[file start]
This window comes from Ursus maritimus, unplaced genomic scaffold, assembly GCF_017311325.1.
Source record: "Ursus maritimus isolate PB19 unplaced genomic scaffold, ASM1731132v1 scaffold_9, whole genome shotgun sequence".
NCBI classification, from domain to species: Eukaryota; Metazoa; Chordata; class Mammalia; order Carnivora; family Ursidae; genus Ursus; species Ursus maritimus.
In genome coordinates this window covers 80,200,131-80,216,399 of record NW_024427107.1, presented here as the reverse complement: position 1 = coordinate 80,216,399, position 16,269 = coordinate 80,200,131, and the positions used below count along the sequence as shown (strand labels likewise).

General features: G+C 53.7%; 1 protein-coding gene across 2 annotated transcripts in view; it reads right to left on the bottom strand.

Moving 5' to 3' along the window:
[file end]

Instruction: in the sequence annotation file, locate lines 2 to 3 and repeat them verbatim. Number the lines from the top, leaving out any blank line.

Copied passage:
Source record: "Ursus maritimus isolate PB19 unplaced genomic scaffold, ASM1731132v1 scaffold_9, whole genome shotgun sequence".
NCBI classification, from domain to species: Eukaryota; Metazoa; Chordata; class Mammalia; order Carnivora; family Ursidae; genus Ursus; species Ursus maritimus.